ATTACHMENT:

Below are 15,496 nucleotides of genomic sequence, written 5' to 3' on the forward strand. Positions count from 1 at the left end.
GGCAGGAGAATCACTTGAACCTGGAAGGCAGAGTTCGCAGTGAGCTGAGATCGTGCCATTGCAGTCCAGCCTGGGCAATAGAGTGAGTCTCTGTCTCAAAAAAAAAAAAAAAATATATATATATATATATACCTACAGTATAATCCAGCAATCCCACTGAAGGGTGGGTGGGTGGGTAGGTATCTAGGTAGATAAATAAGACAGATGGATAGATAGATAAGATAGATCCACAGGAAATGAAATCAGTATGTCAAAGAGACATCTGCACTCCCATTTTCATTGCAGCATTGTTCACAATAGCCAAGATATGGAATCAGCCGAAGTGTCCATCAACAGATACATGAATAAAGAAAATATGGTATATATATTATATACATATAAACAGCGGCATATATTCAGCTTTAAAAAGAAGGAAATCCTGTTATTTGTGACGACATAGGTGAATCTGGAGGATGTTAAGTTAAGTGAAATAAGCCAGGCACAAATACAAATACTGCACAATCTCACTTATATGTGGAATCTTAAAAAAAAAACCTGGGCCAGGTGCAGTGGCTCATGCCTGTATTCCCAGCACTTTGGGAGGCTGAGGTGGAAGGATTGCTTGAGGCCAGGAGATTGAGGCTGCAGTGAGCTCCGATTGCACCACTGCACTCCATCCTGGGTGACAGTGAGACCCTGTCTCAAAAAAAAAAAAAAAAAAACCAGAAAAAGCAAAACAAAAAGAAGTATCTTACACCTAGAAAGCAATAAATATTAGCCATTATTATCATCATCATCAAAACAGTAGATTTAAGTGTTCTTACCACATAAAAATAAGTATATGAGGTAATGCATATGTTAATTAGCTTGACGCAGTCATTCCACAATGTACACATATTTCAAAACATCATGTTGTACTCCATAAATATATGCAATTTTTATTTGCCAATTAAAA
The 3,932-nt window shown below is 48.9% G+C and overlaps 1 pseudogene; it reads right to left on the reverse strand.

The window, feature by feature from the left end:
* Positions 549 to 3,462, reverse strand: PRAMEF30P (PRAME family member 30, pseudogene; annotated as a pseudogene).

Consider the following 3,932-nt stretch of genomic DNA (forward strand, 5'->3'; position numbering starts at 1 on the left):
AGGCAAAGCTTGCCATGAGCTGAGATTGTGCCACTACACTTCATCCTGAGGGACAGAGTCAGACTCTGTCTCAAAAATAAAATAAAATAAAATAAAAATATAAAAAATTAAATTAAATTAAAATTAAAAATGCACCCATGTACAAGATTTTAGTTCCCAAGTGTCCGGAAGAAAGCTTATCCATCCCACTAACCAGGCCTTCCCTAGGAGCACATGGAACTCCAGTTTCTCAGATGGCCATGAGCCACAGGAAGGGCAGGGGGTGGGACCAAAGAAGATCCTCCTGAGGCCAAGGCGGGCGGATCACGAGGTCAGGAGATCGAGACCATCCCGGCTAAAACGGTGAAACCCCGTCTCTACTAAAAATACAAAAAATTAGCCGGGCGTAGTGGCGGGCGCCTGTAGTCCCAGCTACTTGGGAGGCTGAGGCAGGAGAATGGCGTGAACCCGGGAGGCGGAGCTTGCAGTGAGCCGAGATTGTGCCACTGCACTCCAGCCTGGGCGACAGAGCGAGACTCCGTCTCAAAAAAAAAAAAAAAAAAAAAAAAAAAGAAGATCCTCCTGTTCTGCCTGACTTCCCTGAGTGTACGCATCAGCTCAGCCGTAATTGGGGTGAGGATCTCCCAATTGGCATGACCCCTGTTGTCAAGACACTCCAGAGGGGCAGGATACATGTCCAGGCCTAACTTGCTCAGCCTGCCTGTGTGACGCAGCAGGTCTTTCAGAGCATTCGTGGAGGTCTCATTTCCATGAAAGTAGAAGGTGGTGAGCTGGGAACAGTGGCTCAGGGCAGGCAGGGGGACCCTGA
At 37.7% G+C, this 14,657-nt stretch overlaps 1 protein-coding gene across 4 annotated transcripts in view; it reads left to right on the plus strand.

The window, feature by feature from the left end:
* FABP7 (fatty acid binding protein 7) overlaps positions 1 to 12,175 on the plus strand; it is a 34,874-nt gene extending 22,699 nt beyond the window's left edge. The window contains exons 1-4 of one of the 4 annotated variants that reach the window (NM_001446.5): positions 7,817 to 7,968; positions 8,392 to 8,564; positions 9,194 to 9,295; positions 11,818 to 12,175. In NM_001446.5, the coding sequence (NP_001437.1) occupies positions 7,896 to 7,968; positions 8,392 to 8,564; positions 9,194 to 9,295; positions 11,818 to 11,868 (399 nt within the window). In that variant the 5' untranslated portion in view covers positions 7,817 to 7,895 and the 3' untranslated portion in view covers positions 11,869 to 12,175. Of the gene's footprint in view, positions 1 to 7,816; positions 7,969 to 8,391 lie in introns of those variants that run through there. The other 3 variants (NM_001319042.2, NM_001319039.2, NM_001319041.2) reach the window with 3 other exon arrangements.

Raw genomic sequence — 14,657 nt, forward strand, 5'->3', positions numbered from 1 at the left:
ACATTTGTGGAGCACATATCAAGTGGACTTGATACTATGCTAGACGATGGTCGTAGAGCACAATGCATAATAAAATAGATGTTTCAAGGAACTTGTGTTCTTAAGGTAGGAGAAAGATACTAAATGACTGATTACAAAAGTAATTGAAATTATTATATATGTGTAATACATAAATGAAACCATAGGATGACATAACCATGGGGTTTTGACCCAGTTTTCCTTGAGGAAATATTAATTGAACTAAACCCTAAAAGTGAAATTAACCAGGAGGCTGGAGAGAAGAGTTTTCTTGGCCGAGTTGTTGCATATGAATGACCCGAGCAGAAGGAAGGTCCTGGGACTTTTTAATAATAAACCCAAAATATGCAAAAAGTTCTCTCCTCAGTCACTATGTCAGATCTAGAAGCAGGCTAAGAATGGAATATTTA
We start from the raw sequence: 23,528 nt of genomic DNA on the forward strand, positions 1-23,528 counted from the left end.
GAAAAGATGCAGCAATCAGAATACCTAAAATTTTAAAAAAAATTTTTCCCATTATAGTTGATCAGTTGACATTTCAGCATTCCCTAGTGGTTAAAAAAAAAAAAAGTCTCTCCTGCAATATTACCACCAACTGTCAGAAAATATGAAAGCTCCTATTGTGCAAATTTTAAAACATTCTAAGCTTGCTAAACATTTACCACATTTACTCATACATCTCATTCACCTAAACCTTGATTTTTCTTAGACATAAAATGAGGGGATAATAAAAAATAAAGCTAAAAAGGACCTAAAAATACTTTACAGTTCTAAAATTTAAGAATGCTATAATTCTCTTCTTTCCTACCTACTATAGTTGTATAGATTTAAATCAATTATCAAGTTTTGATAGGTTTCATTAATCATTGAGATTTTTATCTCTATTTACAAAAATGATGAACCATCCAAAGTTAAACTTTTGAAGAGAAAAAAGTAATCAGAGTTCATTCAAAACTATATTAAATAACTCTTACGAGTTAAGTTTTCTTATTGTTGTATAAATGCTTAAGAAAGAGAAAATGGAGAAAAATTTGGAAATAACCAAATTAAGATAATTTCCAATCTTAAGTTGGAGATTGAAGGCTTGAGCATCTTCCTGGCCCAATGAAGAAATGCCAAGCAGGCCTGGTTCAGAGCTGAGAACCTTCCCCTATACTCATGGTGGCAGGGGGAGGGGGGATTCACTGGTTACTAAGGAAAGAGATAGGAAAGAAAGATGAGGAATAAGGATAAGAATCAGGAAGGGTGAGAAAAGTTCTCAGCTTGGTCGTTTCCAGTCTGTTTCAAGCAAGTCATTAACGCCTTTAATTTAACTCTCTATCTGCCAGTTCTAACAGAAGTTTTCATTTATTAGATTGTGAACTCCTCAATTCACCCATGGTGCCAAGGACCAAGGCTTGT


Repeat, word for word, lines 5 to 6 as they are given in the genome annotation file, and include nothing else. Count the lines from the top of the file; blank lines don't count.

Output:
* Positions 549 to 3,462, reverse strand: PRAMEF30P (PRAME family member 30, pseudogene; annotated as a pseudogene).

Consider the following 3,932-nt stretch of genomic DNA (forward strand, 5'->3'; position numbering starts at 1 on the left):